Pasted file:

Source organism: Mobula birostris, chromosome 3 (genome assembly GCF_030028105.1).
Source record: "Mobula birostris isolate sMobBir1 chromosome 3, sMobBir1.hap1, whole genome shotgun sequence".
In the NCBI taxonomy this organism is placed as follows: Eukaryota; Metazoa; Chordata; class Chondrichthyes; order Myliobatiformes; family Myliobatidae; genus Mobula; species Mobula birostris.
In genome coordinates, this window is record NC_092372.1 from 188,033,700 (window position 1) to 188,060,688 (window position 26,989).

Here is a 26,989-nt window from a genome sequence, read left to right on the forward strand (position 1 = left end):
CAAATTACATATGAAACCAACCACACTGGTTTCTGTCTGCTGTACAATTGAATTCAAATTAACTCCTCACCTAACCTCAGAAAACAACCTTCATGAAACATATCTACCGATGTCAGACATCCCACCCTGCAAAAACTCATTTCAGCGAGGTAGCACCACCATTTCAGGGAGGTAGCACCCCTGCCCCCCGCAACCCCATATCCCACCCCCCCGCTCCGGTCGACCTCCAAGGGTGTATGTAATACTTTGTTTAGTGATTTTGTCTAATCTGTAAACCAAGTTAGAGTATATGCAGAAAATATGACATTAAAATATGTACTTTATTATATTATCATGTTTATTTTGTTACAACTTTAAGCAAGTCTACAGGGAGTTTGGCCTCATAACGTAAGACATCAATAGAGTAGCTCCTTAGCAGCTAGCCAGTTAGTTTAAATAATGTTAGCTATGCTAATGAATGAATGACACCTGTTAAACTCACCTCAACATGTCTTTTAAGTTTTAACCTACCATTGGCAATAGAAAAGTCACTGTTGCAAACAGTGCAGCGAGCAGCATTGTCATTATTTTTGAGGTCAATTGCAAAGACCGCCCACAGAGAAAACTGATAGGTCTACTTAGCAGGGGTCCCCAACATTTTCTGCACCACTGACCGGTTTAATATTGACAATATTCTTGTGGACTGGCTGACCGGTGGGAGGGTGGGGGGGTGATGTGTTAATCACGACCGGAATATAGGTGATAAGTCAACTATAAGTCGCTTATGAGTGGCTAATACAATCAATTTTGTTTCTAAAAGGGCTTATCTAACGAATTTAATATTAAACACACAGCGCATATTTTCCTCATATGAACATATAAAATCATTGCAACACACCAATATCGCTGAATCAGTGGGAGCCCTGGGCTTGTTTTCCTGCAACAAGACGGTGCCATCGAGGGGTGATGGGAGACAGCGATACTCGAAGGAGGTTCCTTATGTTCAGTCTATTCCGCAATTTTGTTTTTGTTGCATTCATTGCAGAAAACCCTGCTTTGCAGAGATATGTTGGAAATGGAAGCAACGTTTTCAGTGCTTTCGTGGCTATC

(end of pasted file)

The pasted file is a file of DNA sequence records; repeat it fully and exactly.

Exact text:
Source organism: Mobula birostris, chromosome 3 (genome assembly GCF_030028105.1).
Source record: "Mobula birostris isolate sMobBir1 chromosome 3, sMobBir1.hap1, whole genome shotgun sequence".
In the NCBI taxonomy this organism is placed as follows: Eukaryota; Metazoa; Chordata; class Chondrichthyes; order Myliobatiformes; family Myliobatidae; genus Mobula; species Mobula birostris.
In genome coordinates, this window is record NC_092372.1 from 188,033,700 (window position 1) to 188,060,688 (window position 26,989).

Here is a 26,989-nt window from a genome sequence, read left to right on the forward strand (position 1 = left end):
CAAATTACATATGAAACCAACCACACTGGTTTCTGTCTGCTGTACAATTGAATTCAAATTAACTCCTCACCTAACCTCAGAAAACAACCTTCATGAAACATATCTACCGATGTCAGACATCCCACCCTGCAAAAACTCATTTCAGCGAGGTAGCACCACCATTTCAGGGAGGTAGCACCCCTGCCCCCCGCAACCCCATATCCCACCCCCCCGCTCCGGTCGACCTCCAAGGGTGTATGTAATACTTTGTTTAGTGATTTTGTCTAATCTGTAAACCAAGTTAGAGTATATGCAGAAAATATGACATTAAAATATGTACTTTATTATATTATCATGTTTATTTTGTTACAACTTTAAGCAAGTCTACAGGGAGTTTGGCCTCATAACGTAAGACATCAATAGAGTAGCTCCTTAGCAGCTAGCCAGTTAGTTTAAATAATGTTAGCTATGCTAATGAATGAATGACACCTGTTAAACTCACCTCAACATGTCTTTTAAGTTTTAACCTACCATTGGCAATAGAAAAGTCACTGTTGCAAACAGTGCAGCGAGCAGCATTGTCATTATTTTTGAGGTCAATTGCAAAGACCGCCCACAGAGAAAACTGATAGGTCTACTTAGCAGGGGTCCCCAACATTTTCTGCACCACTGACCGGTTTAATATTGACAATATTCTTGTGGACTGGCTGACCGGTGGGAGGGTGGGGGGGTGATGTGTTAATCACGACCGGAATATAGGTGATAAGTCAACTATAAGTCGCTTATGAGTGGCTAATACAATCAATTTTGTTTCTAAAAGGGCTTATCTAACGAATTTAATATTAAACACACAGCGCATATTTTCCTCATATGAACATATAAAATCATTGCAACACACCAATATCGCTGAATCAGTGGGAGCCCTGGGCTTGTTTTCCTGCAACAAGACGGTGCCATCGAGGGGTGATGGGAGACAGCGATACTCGAAGGAGGTTCCTTATGTTCAGTCTATTCCGCAATTTTGTTTTTGTTGCATTCATTGCAGAAAACCCTGCTTTGCAGAGATATGTTGGAAATGGAAGCAACGTTTTCAGTGCTTTCGTGGCTATC